The cryosauna differentiates Drive 495 in the New York City market where the recovery modality is important and the speed of a three-minute session is appealing, Saladino said. Drive 495 averages 100 weekly cryosauna sessions, charging $45 per session for all first-time users, $75 per session for members and $90 per session for non-members.  

Allowing non-members to use the cryotherapy gets potential members in the doors and introduced to the other club services, Saladino said.

"This is a very important amenity to what we do, but it doesn't make up our entire business," Saladino said. "Would I go open a cryotherapy facility? No. Would I put it in another gym that we're opening? Absolutely. Hands down."

And that could be coming soon for Drive Clubs. Saladino has two clubs open and plans to open a third club. The Drive 495 facility, which opened 12 years ago, has the cryosauna while the second location in the Kip's Bay neighborhood (Drive 443) does not, but Saladino said he hopes to offer cryotherapy at future locations.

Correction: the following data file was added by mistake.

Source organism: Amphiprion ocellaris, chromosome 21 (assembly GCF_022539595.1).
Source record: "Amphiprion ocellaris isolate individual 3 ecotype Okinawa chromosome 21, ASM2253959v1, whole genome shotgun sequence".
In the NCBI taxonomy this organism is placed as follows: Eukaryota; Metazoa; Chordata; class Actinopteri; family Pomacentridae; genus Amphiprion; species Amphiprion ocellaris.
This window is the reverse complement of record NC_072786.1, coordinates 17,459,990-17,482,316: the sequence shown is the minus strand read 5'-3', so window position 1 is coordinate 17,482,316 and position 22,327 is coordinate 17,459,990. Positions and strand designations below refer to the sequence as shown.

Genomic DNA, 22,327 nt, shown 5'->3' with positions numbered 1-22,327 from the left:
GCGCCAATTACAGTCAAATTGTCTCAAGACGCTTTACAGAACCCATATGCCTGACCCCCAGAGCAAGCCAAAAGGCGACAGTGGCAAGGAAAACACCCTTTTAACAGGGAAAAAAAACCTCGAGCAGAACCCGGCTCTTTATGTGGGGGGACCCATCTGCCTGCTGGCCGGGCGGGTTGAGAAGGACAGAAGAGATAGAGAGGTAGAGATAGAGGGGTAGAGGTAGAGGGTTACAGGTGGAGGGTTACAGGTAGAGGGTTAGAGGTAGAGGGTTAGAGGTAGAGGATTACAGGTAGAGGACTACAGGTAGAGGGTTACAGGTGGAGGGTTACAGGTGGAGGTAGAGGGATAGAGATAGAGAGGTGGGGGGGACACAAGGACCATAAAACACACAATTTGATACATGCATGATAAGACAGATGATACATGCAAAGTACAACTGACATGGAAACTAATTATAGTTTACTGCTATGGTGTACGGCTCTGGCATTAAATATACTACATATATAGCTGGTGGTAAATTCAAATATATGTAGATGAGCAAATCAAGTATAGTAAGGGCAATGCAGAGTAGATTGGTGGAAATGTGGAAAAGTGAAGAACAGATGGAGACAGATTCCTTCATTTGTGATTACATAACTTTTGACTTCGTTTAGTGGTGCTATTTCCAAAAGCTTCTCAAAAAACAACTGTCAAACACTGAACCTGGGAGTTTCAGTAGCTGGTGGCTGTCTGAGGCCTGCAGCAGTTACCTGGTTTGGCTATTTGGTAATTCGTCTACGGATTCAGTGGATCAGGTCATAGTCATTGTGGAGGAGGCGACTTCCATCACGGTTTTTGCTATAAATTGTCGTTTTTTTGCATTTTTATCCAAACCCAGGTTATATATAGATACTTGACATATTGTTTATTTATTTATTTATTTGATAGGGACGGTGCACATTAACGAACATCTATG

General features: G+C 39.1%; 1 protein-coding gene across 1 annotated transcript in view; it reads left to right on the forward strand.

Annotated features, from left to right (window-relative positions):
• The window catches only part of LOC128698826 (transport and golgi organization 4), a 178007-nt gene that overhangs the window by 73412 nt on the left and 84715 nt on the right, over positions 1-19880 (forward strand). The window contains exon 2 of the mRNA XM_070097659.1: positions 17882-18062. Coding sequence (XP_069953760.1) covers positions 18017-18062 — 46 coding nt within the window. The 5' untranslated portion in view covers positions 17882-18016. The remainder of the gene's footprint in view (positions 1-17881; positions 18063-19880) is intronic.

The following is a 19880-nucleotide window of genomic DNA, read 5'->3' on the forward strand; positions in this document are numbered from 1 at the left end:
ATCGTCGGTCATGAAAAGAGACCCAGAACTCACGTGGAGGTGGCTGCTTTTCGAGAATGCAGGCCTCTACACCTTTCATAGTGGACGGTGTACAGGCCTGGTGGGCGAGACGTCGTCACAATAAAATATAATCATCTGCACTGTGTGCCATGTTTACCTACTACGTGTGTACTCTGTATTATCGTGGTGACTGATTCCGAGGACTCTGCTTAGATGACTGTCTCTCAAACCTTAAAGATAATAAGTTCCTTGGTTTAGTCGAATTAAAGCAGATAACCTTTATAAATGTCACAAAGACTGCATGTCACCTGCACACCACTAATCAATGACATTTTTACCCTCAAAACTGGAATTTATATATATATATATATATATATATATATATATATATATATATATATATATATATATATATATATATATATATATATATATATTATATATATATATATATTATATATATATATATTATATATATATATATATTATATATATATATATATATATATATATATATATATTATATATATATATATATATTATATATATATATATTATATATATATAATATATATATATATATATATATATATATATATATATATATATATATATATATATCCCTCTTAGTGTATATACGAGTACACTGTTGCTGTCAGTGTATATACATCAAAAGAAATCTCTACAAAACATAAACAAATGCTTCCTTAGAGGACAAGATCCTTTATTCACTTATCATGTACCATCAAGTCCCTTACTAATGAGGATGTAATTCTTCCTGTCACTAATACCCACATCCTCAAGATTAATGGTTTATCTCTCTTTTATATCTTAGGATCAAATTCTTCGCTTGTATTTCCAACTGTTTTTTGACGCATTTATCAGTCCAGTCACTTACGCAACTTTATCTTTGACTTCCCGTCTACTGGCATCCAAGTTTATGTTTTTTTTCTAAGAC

Muscle Technology Changes Member Conversations

Ultrasound diagnostic testing provides body composition, muscle and glycogen measurements. (Photo courtesy MuscleSound.)

Like Drive 495's cryotherapy venture, Denver-based e3 Fitness found success in generating ancillary revenue with technology used by some collegiate athletic programs and professional sports franchises, including Major League Baseball's Colorado Rockies. The technology – MuscleSound – is an ultrasound diagnostic tool developed at the University of Colorado-Boulder that provides precise body composition, muscle and glycogen measurements.

For e3 Fitness owners Clint Gehde and Justin Holle, MuscleSound changed the conversations with the established members and aided retention at the 6,000-square-foot performance training facility.